My maternal grandfather was my last living biological grandparent. The night before his death, I ironically found myself reminiscing on my childhood and how I desperately missed out on knowing my grandparents. I was sad they were unable to attend Grandparents’ Day when I was in elementary school, were absent at my high school and college graduations, and would never be present for my wedding or the birth of my children.

I grew up very distanced from my grandparents. In the early 90s, my parents made the decision to stay in the U.S. and not return to our country of origin the Democratic Republic of Congo (the DRC). The DRC had become increasingly unstable and my parents felt and were advised by our family that it was in their best interest to stay in the states. Staying has afforded me and my siblings endless education and career opportunities that were not available to our cousins. But we forfeited the ability to have deep relationships with our grandparents and extended family members.

As a child, communicating with my grandparents was almost impossible. International calls were expensive and sending mail was a mission. On the few occasions that I had the chance to speak to my grandparents, I tried to avoid it. I was embarrassed by my inability to speak Swahili or any of the other languages they understood. Connecting to my roots felt awkward and it was a painful reminder of my otherness.

Still, I longed for the closeness of grandparents’ presence. I often fantasized about what life would be like if my grandparents were present. I dreamed of sleepovers at their homes, special recipes cooked by grandmothers and strong allies against my parents’ efforts to be joy-killers. I wanted to hear all the embarrassing stories they had regarding my parents and learn more about our family’s history. But most of all, I longed for the warmth of their hugs and the wisdom of their words.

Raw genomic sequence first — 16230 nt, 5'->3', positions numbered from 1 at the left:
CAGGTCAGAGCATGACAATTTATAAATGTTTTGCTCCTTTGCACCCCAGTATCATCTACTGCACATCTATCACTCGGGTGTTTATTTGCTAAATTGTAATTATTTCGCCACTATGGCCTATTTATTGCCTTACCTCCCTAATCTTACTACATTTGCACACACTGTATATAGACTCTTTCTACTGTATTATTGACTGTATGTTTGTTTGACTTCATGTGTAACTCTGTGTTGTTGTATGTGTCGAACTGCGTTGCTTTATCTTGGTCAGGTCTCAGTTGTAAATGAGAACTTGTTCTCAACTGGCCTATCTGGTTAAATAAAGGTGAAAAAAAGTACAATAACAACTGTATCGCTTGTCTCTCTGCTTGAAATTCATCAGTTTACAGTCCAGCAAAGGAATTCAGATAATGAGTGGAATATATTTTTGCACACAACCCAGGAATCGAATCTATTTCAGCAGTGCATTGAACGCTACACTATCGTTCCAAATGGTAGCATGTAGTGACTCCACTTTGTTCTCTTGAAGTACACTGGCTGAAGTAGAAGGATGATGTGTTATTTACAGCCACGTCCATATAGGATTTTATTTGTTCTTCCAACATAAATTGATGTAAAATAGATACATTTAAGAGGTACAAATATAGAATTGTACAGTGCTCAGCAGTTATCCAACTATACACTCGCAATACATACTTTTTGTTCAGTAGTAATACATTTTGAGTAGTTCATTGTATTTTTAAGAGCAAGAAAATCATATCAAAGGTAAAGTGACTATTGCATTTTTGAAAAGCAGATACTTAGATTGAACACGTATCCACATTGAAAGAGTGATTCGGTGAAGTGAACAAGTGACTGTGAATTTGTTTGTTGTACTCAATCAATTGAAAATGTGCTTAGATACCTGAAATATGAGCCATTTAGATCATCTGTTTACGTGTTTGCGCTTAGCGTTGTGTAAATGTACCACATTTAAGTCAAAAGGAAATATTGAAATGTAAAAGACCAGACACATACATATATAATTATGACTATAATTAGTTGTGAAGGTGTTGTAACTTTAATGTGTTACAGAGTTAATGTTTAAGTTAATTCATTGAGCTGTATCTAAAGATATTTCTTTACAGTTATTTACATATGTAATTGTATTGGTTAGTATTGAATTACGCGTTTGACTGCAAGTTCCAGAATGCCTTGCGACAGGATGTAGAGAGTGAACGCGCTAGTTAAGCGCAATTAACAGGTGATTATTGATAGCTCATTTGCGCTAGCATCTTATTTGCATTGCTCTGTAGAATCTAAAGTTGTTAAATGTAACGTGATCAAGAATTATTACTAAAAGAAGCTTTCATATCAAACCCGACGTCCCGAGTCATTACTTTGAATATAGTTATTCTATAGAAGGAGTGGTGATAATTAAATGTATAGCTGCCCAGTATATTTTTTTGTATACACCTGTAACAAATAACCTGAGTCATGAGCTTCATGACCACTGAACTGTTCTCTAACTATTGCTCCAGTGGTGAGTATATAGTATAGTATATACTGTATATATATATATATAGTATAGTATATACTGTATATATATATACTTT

I know my grandparents loved me. They would tell me in our brief talks and made sure my parents told me. I know they shared my accomplishments with their friends and anyone who would listen. They loved to tell people about their grandchildren in America. They were especially happy when they had the chance to see me. Last year when I saw my maternal grandfather, he was overjoyed that I made such an arduous journey just to visit him. We were both happy to spend the afternoon together in a place that was so essential to my existence.

The death of my paternal grandfather in 2014 came as a shock. I grieved his passing for months. While I knew the death of my maternal grandfather was looming, his passing still rocked me. It was the realization that I was suddenly grandparent-less, which hit me the hardest. The highlights of my future trips to Congo would no longer include visits with my grandfathers.

When your grandparents die, so do parts of your identity. Your present and future are suddenly illuminated by your past. You will find yourself having endless questions only they could have answered. You will regret not asking those questions. Mostly, you will miss every waking moment that you didn’t spend with them.

Our grandparents and elders hold the truths to our pasts. We should never take their presence for granted.

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